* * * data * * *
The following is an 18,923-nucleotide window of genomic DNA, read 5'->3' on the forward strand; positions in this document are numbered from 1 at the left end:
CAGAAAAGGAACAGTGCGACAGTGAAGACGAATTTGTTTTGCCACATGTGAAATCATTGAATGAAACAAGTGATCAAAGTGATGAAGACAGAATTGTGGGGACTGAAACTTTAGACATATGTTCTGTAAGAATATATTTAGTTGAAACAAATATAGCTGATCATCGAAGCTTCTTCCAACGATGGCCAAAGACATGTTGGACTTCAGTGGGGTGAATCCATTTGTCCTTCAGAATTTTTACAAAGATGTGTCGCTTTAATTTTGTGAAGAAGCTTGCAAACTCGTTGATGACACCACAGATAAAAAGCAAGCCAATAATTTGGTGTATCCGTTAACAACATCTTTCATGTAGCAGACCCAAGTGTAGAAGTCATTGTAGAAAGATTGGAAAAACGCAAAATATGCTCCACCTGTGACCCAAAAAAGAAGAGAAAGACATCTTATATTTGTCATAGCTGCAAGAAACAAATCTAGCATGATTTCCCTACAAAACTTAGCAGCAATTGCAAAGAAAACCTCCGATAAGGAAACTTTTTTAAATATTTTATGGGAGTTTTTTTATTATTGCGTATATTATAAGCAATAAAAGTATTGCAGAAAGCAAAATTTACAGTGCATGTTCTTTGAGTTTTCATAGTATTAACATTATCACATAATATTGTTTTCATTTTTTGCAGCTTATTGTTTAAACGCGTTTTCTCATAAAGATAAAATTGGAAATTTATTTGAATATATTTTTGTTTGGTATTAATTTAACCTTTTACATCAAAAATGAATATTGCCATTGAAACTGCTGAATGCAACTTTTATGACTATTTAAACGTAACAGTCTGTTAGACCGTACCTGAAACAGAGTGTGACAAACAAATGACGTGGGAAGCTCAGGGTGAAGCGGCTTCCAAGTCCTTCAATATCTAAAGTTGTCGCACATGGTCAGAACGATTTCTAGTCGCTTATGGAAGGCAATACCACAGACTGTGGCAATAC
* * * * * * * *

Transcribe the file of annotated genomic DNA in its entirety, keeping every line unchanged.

The following is an 18,923-nucleotide window of genomic DNA, read 5'->3' on the forward strand; positions in this document are numbered from 1 at the left end:
CAGAAAAGGAACAGTGCGACAGTGAAGACGAATTTGTTTTGCCACATGTGAAATCATTGAATGAAACAAGTGATCAAAGTGATGAAGACAGAATTGTGGGGACTGAAACTTTAGACATATGTTCTGTAAGAATATATTTAGTTGAAACAAATATAGCTGATCATCGAAGCTTCTTCCAACGATGGCCAAAGACATGTTGGACTTCAGTGGGGTGAATCCATTTGTCCTTCAGAATTTTTACAAAGATGTGTCGCTTTAATTTTGTGAAGAAGCTTGCAAACTCGTTGATGACACCACAGATAAAAAGCAAGCCAATAATTTGGTGTATCCGTTAACAACATCTTTCATGTAGCAGACCCAAGTGTAGAAGTCATTGTAGAAAGATTGGAAAAACGCAAAATATGCTCCACCTGTGACCCAAAAAAGAAGAGAAAGACATCTTATATTTGTCATAGCTGCAAGAAACAAATCTAGCATGATTTCCCTACAAAACTTAGCAGCAATTGCAAAGAAAACCTCCGATAAGGAAACTTTTTTAAATATTTTATGGGAGTTTTTTTATTATTGCGTATATTATAAGCAATAAAAGTATTGCAGAAAGCAAAATTTACAGTGCATGTTCTTTGAGTTTTCATAGTATTAACATTATCACATAATATTGTTTTCATTTTTTGCAGCTTATTGTTTAAACGCGTTTTCTCATAAAGATAAAATTGGAAATTTATTTGAATATATTTTTGTTTGGTATTAATTTAACCTTTTACATCAAAAATGAATATTGCCATTGAAACTGCTGAATGCAACTTTTATGACTATTTAAACGTAACAGTCTGTTAGACCGTACCTGAAACAGAGTGTGACAAACAAATGACGTGGGAAGCTCAGGGTGAAGCGGCTTCCAAGTCCTTCAATATCTAAAGTTGTCGCACATGGTCAGAACGATTTCTAGTCGCTTATGGAAGGCAATACCACAGACTGTGGCAATAC